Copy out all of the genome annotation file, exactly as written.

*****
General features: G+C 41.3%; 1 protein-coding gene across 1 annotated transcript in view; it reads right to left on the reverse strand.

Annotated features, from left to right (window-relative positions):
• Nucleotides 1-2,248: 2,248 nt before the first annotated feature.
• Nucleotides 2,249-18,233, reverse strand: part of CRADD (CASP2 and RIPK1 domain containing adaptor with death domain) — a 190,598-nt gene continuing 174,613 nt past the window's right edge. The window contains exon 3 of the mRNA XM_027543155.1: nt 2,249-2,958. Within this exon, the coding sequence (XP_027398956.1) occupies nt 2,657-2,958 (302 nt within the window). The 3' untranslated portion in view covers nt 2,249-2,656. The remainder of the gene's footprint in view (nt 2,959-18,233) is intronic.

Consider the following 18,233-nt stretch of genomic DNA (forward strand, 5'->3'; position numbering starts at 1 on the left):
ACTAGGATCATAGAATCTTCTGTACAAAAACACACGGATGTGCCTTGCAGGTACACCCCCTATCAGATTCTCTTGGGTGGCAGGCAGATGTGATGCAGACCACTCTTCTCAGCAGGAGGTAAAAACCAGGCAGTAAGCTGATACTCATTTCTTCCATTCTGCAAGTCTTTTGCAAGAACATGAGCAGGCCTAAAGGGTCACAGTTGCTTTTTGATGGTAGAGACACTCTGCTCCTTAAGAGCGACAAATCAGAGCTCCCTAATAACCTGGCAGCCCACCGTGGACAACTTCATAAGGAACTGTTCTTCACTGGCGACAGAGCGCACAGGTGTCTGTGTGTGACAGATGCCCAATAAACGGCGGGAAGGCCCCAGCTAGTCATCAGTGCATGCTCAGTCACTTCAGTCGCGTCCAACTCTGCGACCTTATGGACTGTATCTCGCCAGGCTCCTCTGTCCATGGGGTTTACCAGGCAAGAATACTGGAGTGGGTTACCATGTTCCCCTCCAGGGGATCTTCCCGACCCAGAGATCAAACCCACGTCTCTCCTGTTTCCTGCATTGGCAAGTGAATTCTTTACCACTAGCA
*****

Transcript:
General features: G+C 41.3%; 1 protein-coding gene across 1 annotated transcript in view; it reads right to left on the reverse strand.

Annotated features, from left to right (window-relative positions):
• Nucleotides 1-2,248: 2,248 nt before the first annotated feature.
• Nucleotides 2,249-18,233, reverse strand: part of CRADD (CASP2 and RIPK1 domain containing adaptor with death domain) — a 190,598-nt gene continuing 174,613 nt past the window's right edge. The window contains exon 3 of the mRNA XM_027543155.1: nt 2,249-2,958. Within this exon, the coding sequence (XP_027398956.1) occupies nt 2,657-2,958 (302 nt within the window). The 3' untranslated portion in view covers nt 2,249-2,656. The remainder of the gene's footprint in view (nt 2,959-18,233) is intronic.

Consider the following 18,233-nt stretch of genomic DNA (forward strand, 5'->3'; position numbering starts at 1 on the left):
ACTAGGATCATAGAATCTTCTGTACAAAAACACACGGATGTGCCTTGCAGGTACACCCCCTATCAGATTCTCTTGGGTGGCAGGCAGATGTGATGCAGACCACTCTTCTCAGCAGGAGGTAAAAACCAGGCAGTAAGCTGATACTCATTTCTTCCATTCTGCAAGTCTTTTGCAAGAACATGAGCAGGCCTAAAGGGTCACAGTTGCTTTTTGATGGTAGAGACACTCTGCTCCTTAAGAGCGACAAATCAGAGCTCCCTAATAACCTGGCAGCCCACCGTGGACAACTTCATAAGGAACTGTTCTTCACTGGCGACAGAGCGCACAGGTGTCTGTGTGTGACAGATGCCCAATAAACGGCGGGAAGGCCCCAGCTAGTCATCAGTGCATGCTCAGTCACTTCAGTCGCGTCCAACTCTGCGACCTTATGGACTGTATCTCGCCAGGCTCCTCTGTCCATGGGGTTTACCAGGCAAGAATACTGGAGTGGGTTACCATGTTCCCCTCCAGGGGATCTTCCCGACCCAGAGATCAAACCCACGTCTCTCCTGTTTCCTGCATTGGCAAGTGAATTCTTTACCACTAGCA